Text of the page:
Faced with a war they did not support, French Canadian enlistment was understandably lower than that of their English-speaking comrades. Having lived in North America for three centuries, most did not have the same connection to Europe as the English Canadians and certainly not as much as recent British immigrants. The enactment of forced military service in 1917 only furthered isolated French Canada. Again, they had been promised some level of equality between French and English at Confederation. Forcing them to fight (and die presumably) in a war they had rejected proved that once and for all the imbalance of the Canadian confederacy. Riots broke out across Quebec on Easter weekend in 1918 in protest. For a brief moment, it seemed as if Canadian unity had been irredeemably broken. Luckily, the Quebecois took a step back and the riots subsided.
The Easter riots of 1918 were by one of the most violent outbursts of Quebec's defensive nationalism. After the war, Quebec nurtured a provincial nationalism that would eventually develop into the separatism we know today. Opposition to conscription in the Second World War once again rallied the people around a common cause, though without rioting this time. It was clear that Quebec had become culturally separated from its fellow provinces.
Political neo-nationalism, or separatism, emerged after the Quiet Revolution in the 1960s. This “revolution” helped bring about the end of the Catholic Church's influence in the province and liberalized its governance under the Liberal Premier Jean Lesage. Most understood that Quebec was catching up to other provinces and joining the 20th century. Some saw it as an opportunity for the province to finally achieve independence. In 1968, René Lévesque became the leader of the newly formed Parti Quebecois, a provincial party aimed at securing Quebec sovereignty. He believed that Quebec could separate through political means, such as a referendum. The Front libération de Quebec however did not agree with Levesque and pursued a violent campaign of bombings throughout the 1960s to force Quebec's independence.
The FLQ eventually kidnapped two government officials in October of 1970, Quebec's Minister of Labour Pierre Laporte and British Trade Commissioner James Cross. Eventually Prime Minister Trudeau was asked to send in armed troops and he implemented the War Measures Act. Soldiers patrolled the street as police arrest anyone suspected of a being a FLQ supporter. In turn, the FLQ cell holding Pierre Laporte executed the minister. James Cross was eventually released unharmed. The “October Crisis” and Trudeau's decision to use the War Measures Acts to arrest Quebec citizens without cause had a significant impact on the province. Again, the attack on their rights spurred the defensive nationalism of the province and encouraged separatist sentiments. Levesque and the Parti Quebecois won the 1976 provincial election, leading to holding a referendum in 1980 that they lost.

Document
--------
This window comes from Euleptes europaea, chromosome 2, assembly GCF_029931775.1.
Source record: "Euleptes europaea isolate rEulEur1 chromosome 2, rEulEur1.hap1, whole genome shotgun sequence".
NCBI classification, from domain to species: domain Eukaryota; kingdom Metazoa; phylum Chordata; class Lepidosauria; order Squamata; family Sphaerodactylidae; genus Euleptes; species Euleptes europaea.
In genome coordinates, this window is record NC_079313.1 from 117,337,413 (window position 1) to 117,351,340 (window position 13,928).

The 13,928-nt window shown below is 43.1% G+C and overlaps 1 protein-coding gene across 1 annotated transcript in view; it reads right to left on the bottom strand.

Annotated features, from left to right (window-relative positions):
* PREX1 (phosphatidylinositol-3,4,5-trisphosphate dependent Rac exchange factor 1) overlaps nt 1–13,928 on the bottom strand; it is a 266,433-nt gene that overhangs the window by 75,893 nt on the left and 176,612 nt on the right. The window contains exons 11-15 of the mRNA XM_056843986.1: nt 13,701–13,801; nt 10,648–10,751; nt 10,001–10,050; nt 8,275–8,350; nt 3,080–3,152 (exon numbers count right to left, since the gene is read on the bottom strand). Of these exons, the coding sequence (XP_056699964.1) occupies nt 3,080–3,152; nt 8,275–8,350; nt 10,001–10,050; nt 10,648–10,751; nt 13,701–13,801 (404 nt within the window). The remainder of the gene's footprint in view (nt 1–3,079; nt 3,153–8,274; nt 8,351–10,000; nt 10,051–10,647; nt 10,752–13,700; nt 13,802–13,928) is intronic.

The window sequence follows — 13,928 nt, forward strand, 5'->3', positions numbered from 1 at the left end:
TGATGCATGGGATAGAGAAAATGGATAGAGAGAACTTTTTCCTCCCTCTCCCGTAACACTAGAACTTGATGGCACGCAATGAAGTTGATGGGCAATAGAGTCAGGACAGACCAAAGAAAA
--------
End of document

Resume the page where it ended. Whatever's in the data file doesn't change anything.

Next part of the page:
These are clearly extreme examples of defensive nationalism among Quebecois. There are many others with less dangerous outcomes. Yet, they remind us that as the sole bastion of French speakers in North America, Quebecois have a different perspective and political culture than the rest of Canada. The decision to revive the debate over Quebec sovereignty may seem like a smart political move, but it could have unforeseen consequences. For many Canadians (and Quebecois) the question of Quebec separation had become unpopular in the 21st century. The Parti Quebecois no longer campaigns on trying to hold a referendum, while its federal counterpart the Bloc Quebecois lost most of its seats in the last election. Currently the PQ have a tenuous minority government. Will this case revive the fortunes of these two parties? Will it help the Conservative Party achieve another majority or at least a minority in 2015? Will it divide the country once again as we debate who has the right to define the process of Quebec's separation? It is never worth gambling Canadian unity for political advantages. In the past, such manoeuvres have been last resorts of federal governments pushed into a corner. We will see if the current government has better luck.